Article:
Electrical Engineering
      and Computer Sciences

Electrical Engineering and Computer Sciences

COLLEGE OF ENGINEERING

UC Berkeley

Sciduction: Combining Induction, Deduction, and Structure for Verification and Synthesis

Sanjit A. Seshia

EECS Department
University of California, Berkeley
Technical Report No. UCB/EECS-2011-68
May 26, 2011

http://www.eecs.berkeley.edu/Pubs/TechRpts/2011/EECS-2011-68.pdf

Even with impressive advances in automated formal methods, certain problems in system verification and synthesis remain challenging. Examples include the verification of quantitative properties of software involving constraints on timing and energy consumption, and the automatic synthesis of systems from specifications. The major challenges include environment modeling, incompleteness in specifications, and the complexity of underlying decision problems. This position paper proposes sciduction, an approach to tackle these challenges by integrating inductive inference, deductive reasoning, and structure hypotheses. Deductive reasoning, which leads from general rules or concepts to conclusions about specific problem instances, includes techniques such as theorem proving and constraint solving. Inductive inference, which generalizes from specific instances to yield a concept, includes algorithmic learning from examples. Structure hypotheses are used to define the class of artifacts, such as invariants or program fragments, generated during verification or synthesis. Sciduction constrains inductive and deductive reasoning using structure hypotheses, and actively combines inductive and deductive reasoning: for instance, deductive techniques generate examples for learning, and inductive reasoning is used to guide the deductive engines. We illustrate this approach with three applications: (i) timing analysis of software; (ii) synthesis of loop-free programs, and (iii) controller synthesis for hybrid systems. Some future applications are also discussed.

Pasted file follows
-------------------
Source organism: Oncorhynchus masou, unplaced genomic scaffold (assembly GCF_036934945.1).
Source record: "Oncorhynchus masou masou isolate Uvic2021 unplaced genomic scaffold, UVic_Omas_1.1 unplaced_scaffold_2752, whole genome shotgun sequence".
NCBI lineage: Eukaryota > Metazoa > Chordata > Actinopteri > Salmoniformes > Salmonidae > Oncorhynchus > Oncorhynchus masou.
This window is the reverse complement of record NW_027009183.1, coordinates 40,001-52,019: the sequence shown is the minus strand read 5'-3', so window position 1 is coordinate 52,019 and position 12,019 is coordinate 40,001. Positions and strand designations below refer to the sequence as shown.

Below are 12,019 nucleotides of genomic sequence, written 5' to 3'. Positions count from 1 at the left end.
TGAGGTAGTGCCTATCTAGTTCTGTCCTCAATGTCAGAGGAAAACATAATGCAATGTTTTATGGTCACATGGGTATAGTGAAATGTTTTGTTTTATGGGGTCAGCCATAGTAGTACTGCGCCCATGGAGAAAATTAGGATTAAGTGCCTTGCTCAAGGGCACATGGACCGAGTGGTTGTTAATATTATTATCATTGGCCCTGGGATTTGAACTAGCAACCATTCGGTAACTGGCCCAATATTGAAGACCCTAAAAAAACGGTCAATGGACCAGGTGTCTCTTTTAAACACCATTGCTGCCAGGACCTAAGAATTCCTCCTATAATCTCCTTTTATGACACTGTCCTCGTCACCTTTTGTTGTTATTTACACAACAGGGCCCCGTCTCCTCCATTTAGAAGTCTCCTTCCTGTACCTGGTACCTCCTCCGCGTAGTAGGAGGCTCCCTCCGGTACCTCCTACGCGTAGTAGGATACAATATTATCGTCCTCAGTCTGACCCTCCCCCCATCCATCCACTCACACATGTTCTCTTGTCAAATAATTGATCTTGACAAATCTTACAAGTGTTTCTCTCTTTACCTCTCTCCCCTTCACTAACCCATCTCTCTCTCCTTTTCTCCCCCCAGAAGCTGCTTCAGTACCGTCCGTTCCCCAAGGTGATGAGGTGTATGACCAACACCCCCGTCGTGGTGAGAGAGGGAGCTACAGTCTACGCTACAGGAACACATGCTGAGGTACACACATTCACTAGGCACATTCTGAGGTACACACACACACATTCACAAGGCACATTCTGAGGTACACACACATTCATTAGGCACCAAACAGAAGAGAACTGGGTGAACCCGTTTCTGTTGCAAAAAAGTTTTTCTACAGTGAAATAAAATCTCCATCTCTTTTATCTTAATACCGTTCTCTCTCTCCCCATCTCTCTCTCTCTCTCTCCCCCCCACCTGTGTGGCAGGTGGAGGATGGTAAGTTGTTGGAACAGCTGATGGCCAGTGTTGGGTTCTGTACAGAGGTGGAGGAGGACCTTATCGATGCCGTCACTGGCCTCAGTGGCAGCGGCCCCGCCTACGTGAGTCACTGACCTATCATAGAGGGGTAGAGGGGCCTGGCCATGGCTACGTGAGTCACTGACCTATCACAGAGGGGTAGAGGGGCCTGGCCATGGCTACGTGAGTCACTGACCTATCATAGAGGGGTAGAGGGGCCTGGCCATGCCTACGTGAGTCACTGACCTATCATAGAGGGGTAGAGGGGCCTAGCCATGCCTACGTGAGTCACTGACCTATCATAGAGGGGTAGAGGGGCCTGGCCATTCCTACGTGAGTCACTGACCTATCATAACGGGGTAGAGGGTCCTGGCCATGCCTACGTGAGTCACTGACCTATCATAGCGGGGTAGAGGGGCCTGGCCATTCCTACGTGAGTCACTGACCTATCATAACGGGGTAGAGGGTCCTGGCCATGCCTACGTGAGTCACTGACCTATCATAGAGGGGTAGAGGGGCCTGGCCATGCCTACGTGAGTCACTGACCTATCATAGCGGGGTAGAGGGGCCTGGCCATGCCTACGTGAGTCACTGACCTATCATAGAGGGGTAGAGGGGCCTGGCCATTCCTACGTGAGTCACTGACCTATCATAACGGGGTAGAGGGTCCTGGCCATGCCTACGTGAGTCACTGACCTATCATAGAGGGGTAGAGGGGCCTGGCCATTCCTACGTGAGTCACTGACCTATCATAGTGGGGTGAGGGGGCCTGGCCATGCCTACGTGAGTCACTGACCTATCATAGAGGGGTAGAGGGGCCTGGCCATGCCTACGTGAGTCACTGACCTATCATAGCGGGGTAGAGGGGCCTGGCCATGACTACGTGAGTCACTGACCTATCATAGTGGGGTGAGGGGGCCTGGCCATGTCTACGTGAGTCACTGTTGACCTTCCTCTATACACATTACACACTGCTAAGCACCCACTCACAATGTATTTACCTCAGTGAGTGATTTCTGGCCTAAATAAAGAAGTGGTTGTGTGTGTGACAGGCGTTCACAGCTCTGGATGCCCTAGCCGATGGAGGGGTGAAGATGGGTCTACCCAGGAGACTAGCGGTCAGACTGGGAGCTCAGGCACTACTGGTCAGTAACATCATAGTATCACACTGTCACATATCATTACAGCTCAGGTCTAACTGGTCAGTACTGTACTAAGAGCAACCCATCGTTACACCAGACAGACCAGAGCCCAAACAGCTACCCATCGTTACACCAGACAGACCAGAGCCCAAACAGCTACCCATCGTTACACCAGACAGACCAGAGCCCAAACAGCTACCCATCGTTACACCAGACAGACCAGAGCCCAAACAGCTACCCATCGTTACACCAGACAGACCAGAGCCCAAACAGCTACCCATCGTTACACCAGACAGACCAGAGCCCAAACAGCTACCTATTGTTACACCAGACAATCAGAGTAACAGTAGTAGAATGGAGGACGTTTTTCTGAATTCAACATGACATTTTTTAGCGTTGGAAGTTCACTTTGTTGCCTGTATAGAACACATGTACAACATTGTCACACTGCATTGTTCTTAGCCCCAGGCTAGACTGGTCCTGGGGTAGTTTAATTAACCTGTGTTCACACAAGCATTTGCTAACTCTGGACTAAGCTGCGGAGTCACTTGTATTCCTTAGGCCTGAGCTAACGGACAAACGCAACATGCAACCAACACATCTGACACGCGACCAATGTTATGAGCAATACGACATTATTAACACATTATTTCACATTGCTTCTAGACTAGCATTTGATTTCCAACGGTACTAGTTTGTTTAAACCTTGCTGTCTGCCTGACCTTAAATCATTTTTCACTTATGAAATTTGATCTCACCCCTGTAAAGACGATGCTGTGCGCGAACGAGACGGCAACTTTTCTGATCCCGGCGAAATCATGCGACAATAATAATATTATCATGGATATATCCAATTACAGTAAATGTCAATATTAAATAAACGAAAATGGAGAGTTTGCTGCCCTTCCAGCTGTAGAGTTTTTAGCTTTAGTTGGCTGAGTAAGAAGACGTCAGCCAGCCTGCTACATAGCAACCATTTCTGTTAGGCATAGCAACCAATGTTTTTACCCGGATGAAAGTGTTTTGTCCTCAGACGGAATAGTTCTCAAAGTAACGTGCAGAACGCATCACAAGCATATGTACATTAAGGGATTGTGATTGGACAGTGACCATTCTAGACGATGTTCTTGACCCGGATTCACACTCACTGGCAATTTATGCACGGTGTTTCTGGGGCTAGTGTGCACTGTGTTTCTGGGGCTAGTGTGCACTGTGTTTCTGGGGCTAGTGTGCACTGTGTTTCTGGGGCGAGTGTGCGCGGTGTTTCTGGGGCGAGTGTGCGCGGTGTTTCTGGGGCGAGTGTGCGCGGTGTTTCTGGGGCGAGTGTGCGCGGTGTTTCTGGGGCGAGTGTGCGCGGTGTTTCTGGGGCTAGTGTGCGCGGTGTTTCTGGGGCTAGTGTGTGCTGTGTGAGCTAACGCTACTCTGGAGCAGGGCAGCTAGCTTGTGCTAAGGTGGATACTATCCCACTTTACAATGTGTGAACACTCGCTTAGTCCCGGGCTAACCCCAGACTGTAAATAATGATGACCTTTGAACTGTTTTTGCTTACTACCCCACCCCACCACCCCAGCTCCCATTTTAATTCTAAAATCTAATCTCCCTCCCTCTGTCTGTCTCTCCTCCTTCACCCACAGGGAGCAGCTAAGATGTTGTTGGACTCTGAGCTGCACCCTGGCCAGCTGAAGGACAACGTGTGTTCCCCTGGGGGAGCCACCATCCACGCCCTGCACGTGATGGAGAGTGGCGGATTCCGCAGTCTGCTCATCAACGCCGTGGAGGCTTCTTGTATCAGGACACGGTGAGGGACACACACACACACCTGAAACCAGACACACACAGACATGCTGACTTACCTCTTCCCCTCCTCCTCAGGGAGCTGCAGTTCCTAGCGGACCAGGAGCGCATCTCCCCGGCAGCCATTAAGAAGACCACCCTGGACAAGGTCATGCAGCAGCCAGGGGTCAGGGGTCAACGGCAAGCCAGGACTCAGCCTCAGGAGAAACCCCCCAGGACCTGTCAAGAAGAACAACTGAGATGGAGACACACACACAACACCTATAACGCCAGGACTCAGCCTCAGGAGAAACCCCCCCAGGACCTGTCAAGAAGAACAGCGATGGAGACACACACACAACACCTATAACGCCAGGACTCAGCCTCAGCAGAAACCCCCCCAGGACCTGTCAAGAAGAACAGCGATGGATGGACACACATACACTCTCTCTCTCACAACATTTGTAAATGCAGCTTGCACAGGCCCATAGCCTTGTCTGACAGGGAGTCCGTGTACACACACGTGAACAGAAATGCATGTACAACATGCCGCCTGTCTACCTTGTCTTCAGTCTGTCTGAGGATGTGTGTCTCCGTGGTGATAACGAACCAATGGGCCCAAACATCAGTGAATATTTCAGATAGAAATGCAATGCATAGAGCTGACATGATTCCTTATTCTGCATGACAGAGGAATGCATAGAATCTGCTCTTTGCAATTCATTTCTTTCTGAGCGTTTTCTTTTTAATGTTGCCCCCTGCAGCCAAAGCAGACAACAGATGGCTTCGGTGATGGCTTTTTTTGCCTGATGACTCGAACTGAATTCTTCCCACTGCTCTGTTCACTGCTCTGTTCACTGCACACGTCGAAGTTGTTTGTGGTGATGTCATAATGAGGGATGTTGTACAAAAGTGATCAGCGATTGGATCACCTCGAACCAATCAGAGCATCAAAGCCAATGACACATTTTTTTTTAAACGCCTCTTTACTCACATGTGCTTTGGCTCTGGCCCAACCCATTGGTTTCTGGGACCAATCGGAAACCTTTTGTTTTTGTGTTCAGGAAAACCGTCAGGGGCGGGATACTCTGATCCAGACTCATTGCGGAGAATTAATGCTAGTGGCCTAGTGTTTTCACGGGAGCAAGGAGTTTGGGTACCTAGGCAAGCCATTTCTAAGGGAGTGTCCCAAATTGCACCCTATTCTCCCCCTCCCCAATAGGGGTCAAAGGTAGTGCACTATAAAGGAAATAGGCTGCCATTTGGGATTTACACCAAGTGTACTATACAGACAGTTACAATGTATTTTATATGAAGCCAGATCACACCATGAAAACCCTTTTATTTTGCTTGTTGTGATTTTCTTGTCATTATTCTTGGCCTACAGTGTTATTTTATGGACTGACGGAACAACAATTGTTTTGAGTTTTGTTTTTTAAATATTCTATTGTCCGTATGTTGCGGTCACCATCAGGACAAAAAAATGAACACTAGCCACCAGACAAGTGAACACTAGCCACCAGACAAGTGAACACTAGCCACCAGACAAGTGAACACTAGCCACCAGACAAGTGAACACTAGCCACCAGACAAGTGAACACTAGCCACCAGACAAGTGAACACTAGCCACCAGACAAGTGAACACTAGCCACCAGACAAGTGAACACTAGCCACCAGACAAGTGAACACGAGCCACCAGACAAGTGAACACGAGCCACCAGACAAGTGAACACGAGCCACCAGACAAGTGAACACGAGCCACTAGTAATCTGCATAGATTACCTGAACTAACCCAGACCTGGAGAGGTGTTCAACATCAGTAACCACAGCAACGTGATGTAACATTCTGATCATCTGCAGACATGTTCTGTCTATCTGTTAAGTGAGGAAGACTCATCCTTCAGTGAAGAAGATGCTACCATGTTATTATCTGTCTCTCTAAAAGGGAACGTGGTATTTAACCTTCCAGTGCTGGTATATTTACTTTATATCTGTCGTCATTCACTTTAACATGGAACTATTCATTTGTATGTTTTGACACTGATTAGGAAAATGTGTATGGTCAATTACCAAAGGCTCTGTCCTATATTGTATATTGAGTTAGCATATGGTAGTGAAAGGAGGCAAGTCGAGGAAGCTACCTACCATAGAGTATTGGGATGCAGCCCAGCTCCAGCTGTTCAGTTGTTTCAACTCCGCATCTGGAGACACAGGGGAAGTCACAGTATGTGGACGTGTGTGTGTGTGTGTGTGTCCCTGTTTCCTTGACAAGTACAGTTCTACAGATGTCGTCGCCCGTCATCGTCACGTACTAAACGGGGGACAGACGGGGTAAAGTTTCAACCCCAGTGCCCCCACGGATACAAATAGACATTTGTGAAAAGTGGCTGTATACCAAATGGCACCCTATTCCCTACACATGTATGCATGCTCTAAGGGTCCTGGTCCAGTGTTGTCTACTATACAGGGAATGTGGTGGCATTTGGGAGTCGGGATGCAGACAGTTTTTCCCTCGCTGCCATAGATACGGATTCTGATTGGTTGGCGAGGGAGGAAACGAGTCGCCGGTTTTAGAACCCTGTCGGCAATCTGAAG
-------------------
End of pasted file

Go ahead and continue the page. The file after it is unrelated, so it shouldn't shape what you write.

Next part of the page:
BibTeX citation:

@techreport{Seshia:EECS-2011-68,
    Author = {Seshia, Sanjit A.},
    Title = {Sciduction: Combining Induction, Deduction, and Structure for Verification and Synthesis},
    Institution = {EECS Department, University of California, Berkeley},
    Year = {2011},
    Month = {May},
    URL = {http://www.eecs.berkeley.edu/Pubs/TechRpts/2011/EECS-2011-68.html},
    Number = {UCB/EECS-2011-68},
    Abstract = {Even with impressive advances in automated formal methods, certain problems in system verification
and synthesis remain challenging. Examples include the verification of quantitative properties of software
involving constraints on timing and energy consumption, and the automatic synthesis of systems from
specifications. The major challenges include environment modeling, incompleteness in specifications, and
the complexity of underlying decision problems.

This position paper proposes sciduction, an approach to tackle these challenges by integrating inductive
inference, deductive reasoning, and structure hypotheses. Deductive reasoning, which leads from general
rules or concepts to conclusions about specific problem instances, includes techniques such as theorem
proving and constraint solving. Inductive inference, which generalizes from specific instances to yield a
concept, includes algorithmic learning from examples. Structure hypotheses are used to define the class of
artifacts, such as invariants or program fragments, generated during verification or synthesis. Sciduction
constrains inductive and deductive reasoning using structure hypotheses, and actively combines inductive
and deductive reasoning: for instance, deductive techniques generate examples for learning, and inductive reasoning is
used to guide the deductive engines.

We illustrate this approach with three applications: (i) timing analysis of software; (ii) synthesis of
loop-free programs, and (iii) controller synthesis for hybrid systems. Some future applications are also
discussed.}
}

EndNote citation:

%0 Report
%A Seshia, Sanjit A.
%T Sciduction: Combining Induction, Deduction, and Structure for Verification and Synthesis
%I EECS Department, University of California, Berkeley
%D 2011
%8 May 26
%@ UCB/EECS-2011-68
%U http://www.eecs.berkeley.edu/Pubs/TechRpts/2011/EECS-2011-68.html
%F Seshia:EECS-2011-68